Form short-term minded to long term thinkers


As you look back in history you can find many examples of people and societies in witch long term thinking was a default mindset. Native Americans would alter the natural growing of tries, so they would serve as a landmark for furfure generation. For five century’s  Oxford University land keepers would pass on to their successor that a small forest of oak trees couldn’t be harvest, because they were plated to replace the beams in Oxford collage hall. 16th century Dutch ship builders would use ropes to pull young trees into a crooked shape so they would grow in the shape that was needed for a specific part of a ship. These people didn’t  think about themselves or even their own live span. Their actions wouldn’t benefit their children or grandchildren but a generation that they themselves would never even meet.

We live in a society of instant gratification. We want things now, not in 20 years. This way of thinking is a heritage form our primal brain, our instincts tents to think in the now. But instant gratification is also a mindset, a mindset that you learned by technologies, society and your environment. Apart from having trouble saving up some money and imagining a better future job when you’re in high school. This sort-term way of thinking has also great implications concerning tackling the environmental matters like pollution and global warming. Studies have concluded that this sort-term mindset might be the biggest barrier we have to deal with to tackle these problems.

When we speak of environmental issues we tent to quote facts form natural science. But the social science might even play a more important role. This is about the “why” we don’t sort out our waste, consume less meat or don’t shut down the oil drilling. These examples are all influenced by the social and individual aspect of instant gratification or in other words our desire for sort-term gains. Our live span is too sort to notice significant changes of climate change that would have negative effects on our way of living, so we don’t really care. It concerns everybody, but especially politicians. They are among the most influential people in the country. They construct laws that the people and companies have to follow. Of all people, they should always keep in mind the long term effect of their actions and decisions. It’s easy to make the people happy and gaining votes by satisfying their sort-term desires. Avoiding difficult or controversial issues and let the next generations of politicians, and the next one and so on sort out these problems. Politicians should have the courage to make decisions that might not be popular now, but will benefit of our future generations. They should take the lead forward, pose as an example, and trust that the people will follow. By the means of education and legislation they can change the mindset of society form sort-minded to long term thinkers.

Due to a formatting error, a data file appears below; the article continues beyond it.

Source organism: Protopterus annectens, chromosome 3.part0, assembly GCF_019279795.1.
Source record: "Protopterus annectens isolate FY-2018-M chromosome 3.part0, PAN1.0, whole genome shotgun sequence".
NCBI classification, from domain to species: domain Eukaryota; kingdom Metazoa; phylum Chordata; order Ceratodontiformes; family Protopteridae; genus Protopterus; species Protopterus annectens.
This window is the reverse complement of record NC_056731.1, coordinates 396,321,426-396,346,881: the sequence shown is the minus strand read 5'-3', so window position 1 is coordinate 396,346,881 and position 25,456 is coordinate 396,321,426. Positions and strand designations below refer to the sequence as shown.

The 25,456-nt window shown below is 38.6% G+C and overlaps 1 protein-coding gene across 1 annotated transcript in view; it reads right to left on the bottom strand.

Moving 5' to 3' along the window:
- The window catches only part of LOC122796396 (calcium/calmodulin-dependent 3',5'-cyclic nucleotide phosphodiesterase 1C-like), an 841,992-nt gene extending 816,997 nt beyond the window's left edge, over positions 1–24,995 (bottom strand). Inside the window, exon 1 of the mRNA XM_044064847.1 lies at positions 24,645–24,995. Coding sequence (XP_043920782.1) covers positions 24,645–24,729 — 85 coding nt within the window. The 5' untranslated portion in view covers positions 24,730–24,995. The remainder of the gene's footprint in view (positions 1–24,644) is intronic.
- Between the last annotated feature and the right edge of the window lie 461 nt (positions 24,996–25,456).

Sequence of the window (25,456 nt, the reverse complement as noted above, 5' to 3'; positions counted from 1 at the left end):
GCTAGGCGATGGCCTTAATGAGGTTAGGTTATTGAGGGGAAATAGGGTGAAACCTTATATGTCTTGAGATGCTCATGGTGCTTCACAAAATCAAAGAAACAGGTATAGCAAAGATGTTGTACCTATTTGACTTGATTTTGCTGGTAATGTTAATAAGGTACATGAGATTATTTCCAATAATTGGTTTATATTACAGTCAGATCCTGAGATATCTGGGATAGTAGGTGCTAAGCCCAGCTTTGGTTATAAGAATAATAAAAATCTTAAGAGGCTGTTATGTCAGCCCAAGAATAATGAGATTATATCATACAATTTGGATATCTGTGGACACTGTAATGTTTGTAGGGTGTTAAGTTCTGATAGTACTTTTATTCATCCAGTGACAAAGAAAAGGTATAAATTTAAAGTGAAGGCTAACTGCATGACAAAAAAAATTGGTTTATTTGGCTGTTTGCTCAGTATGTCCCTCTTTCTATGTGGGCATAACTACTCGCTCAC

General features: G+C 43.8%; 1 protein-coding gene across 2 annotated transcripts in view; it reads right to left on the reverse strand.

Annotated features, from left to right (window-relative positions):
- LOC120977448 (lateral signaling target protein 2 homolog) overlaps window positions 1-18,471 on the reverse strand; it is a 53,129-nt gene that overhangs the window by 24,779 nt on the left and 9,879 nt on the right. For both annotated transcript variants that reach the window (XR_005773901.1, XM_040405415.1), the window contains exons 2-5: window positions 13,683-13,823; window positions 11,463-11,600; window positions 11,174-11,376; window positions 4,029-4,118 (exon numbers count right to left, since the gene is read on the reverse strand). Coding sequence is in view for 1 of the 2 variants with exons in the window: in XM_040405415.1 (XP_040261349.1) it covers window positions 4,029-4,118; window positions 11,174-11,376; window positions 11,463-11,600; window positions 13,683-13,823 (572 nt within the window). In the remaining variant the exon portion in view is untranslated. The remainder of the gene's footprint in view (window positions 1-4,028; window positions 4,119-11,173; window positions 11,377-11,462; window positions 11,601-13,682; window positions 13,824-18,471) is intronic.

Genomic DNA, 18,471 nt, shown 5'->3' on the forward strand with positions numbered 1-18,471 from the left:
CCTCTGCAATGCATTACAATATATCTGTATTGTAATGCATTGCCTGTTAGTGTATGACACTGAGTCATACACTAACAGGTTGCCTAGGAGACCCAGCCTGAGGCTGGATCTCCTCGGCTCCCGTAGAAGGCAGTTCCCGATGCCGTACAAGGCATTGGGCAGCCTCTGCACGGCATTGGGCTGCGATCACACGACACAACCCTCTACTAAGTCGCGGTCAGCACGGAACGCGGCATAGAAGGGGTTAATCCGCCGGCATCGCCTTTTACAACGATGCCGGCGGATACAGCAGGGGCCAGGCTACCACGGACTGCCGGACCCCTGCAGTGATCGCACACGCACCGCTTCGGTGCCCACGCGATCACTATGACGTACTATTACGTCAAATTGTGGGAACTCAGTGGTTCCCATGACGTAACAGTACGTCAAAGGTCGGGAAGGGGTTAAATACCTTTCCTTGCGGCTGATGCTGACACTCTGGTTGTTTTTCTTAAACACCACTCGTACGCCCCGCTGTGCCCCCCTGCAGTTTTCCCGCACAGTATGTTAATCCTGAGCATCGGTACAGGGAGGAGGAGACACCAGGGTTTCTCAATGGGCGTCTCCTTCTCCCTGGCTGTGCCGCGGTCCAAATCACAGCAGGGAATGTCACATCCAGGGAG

But we can’t lay this responsibility only on the shoulders of our politicians. The general will of the people influences the plans and direction of politicians. After all, we are the ones that vote and might be tempted to vote for political parties that offer us sort-term gains. We should support the brave long term thinkers in politics, and show them that we are ready to change. You can do so by becoming an ambassador of long term thinking. The ambassadors place and nurture a symbolic monument that is planted on the island of the Hofvijver in The Hague. In sight of where politicians debate and make legislation. This monument consist out of living growing trees that have been bended to form the outline of a boat. The monument is a symbolic warning for generations to come. To keep reminding them of the importance of long term thinking. When the boat is fully grown, it will either be a reminder of how we tacked the environmental problem. Or it will cruise the new sea that once was the Netherlands.


Hugo van der Loo






New York University. “Instant Gratification Poses Barrier to Addressing Climate Change.” NYU. Published 23 Oct. 2013.


Ugc. “Oak Beams, New College Oxford.” Atlas Obscura, Atlas Obscura, 23 Mar. 2010. Accessed 2016.


Baas, Maarten . The Tree Trunk Chair. 2016, The Groninger Museum, Groningen . The Netherlands.


Boezem, Marines. De Groene Katherdraal. 1986, Almere . Flevoland . The Netherlands.


Vos, Willem. De bouw van een Oost-Indiëvaarder. Zutphen, The Netherlands, Walburg press, 2015.